Russia understands SMEs?

Spain jam tomorrow

And Kitty's Execrations:

European Union on the wrong side of history

 

Ciao

Kitty


Tags: Euro | Government | London


About the Author


Kitty Miv, Editor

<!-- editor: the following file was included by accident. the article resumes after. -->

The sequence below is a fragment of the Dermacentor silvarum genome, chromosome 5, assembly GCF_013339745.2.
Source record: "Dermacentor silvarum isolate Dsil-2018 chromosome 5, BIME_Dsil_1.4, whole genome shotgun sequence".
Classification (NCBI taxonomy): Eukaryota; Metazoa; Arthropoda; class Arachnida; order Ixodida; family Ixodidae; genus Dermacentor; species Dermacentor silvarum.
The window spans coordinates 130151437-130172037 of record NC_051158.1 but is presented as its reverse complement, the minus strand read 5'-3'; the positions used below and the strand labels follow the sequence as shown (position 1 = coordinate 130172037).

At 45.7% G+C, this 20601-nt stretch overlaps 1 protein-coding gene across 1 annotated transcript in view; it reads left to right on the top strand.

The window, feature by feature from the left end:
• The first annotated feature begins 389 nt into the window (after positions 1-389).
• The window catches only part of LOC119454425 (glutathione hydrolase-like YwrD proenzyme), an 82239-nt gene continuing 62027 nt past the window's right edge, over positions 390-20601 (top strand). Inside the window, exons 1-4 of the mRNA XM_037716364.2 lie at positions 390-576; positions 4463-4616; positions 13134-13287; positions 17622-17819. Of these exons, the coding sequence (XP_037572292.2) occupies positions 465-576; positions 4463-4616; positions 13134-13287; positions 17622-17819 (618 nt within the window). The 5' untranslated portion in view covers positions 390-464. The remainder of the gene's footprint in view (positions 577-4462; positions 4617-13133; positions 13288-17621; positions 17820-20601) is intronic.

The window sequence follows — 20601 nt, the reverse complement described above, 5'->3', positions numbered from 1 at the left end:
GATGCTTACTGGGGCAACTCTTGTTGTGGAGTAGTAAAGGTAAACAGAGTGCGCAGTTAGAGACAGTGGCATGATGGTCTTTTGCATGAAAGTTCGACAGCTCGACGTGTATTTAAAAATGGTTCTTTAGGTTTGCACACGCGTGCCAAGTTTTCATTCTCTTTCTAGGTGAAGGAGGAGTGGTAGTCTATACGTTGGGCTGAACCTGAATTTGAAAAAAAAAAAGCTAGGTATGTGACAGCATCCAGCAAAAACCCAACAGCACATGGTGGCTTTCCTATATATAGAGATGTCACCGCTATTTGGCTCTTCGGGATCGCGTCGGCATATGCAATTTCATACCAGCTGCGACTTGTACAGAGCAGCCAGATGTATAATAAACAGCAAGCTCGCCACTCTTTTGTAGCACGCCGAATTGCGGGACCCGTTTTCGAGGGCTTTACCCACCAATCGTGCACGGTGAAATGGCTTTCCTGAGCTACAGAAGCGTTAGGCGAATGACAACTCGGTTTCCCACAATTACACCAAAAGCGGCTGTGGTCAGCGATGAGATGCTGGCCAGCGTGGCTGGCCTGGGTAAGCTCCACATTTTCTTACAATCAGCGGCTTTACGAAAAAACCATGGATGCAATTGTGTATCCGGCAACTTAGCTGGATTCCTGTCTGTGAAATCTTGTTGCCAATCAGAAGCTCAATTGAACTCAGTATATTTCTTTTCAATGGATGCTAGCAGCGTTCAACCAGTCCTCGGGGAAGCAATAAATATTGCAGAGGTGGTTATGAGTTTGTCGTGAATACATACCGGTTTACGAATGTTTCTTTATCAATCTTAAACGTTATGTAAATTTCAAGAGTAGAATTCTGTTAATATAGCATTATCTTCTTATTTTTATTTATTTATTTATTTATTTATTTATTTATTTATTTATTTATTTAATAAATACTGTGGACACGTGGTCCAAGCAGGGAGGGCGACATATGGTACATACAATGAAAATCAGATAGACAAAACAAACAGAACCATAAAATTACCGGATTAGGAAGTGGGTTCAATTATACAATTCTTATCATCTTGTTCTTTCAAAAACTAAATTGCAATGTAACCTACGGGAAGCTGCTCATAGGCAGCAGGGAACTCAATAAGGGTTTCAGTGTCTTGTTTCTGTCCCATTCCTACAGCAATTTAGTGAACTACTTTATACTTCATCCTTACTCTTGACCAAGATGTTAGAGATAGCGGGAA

Kitty was born in Argentina in 1960 to a Scottish cattle rancher and his Argentine wife. Educated in Edinburgh and at Princeton, Kitty worked for the World Bank as an economist, where she met and married an emigre Iranian banker. During her time with the Bank, Kitty worked in a number of emerging markets, including a spell in the ex-USSR as a Transition Economies Team Leader. Kitty is now a consultant in Brussels and has free-lance writing relationships with a number of prominent economic publications. kitty@lowtax.net